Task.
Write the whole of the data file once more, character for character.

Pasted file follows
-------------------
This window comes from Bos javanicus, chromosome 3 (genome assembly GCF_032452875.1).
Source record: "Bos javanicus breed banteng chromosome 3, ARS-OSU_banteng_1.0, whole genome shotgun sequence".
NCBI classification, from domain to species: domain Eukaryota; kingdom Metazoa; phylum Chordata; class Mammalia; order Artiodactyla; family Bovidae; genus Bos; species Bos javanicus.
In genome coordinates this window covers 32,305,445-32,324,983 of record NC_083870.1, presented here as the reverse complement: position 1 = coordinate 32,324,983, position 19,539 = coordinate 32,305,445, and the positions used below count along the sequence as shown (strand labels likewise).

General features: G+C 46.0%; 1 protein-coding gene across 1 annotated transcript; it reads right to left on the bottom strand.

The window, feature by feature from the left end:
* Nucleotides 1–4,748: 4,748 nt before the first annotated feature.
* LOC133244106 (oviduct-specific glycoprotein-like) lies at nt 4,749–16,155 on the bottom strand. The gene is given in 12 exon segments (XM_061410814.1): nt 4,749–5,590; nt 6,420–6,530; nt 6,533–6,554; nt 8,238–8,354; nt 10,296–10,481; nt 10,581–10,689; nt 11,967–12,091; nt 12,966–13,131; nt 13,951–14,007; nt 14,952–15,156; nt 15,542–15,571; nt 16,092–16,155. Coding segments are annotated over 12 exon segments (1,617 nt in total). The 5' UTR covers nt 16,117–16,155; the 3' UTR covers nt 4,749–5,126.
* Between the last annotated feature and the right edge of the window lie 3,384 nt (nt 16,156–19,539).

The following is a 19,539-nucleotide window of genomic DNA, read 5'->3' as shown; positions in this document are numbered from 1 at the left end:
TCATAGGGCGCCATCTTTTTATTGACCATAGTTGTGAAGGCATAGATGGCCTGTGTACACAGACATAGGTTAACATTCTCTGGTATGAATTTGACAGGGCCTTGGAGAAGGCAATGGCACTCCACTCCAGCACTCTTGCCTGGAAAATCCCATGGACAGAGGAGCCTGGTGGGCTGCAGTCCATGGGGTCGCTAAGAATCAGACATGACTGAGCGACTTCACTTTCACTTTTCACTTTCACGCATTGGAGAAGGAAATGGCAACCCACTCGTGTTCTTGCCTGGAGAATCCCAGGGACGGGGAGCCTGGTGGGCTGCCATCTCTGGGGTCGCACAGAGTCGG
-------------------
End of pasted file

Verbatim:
This window comes from Bos javanicus, chromosome 3 (genome assembly GCF_032452875.1).
Source record: "Bos javanicus breed banteng chromosome 3, ARS-OSU_banteng_1.0, whole genome shotgun sequence".
NCBI classification, from domain to species: domain Eukaryota; kingdom Metazoa; phylum Chordata; class Mammalia; order Artiodactyla; family Bovidae; genus Bos; species Bos javanicus.
In genome coordinates this window covers 32,305,445-32,324,983 of record NC_083870.1, presented here as the reverse complement: position 1 = coordinate 32,324,983, position 19,539 = coordinate 32,305,445, and the positions used below count along the sequence as shown (strand labels likewise).

General features: G+C 46.0%; 1 protein-coding gene across 1 annotated transcript; it reads right to left on the bottom strand.

The window, feature by feature from the left end:
* Nucleotides 1–4,748: 4,748 nt before the first annotated feature.
* LOC133244106 (oviduct-specific glycoprotein-like) lies at nt 4,749–16,155 on the bottom strand. The gene is given in 12 exon segments (XM_061410814.1): nt 4,749–5,590; nt 6,420–6,530; nt 6,533–6,554; nt 8,238–8,354; nt 10,296–10,481; nt 10,581–10,689; nt 11,967–12,091; nt 12,966–13,131; nt 13,951–14,007; nt 14,952–15,156; nt 15,542–15,571; nt 16,092–16,155. Coding segments are annotated over 12 exon segments (1,617 nt in total). The 5' UTR covers nt 16,117–16,155; the 3' UTR covers nt 4,749–5,126.
* Between the last annotated feature and the right edge of the window lie 3,384 nt (nt 16,156–19,539).

The following is a 19,539-nucleotide window of genomic DNA, read 5'->3' as shown; positions in this document are numbered from 1 at the left end:
TCATAGGGCGCCATCTTTTTATTGACCATAGTTGTGAAGGCATAGATGGCCTGTGTACACAGACATAGGTTAACATTCTCTGGTATGAATTTGACAGGGCCTTGGAGAAGGCAATGGCACTCCACTCCAGCACTCTTGCCTGGAAAATCCCATGGACAGAGGAGCCTGGTGGGCTGCAGTCCATGGGGTCGCTAAGAATCAGACATGACTGAGCGACTTCACTTTCACTTTTCACTTTCACGCATTGGAGAAGGAAATGGCAACCCACTCGTGTTCTTGCCTGGAGAATCCCAGGGACGGGGAGCCTGGTGGGCTGCCATCTCTGGGGTCGCACAGAGTCGG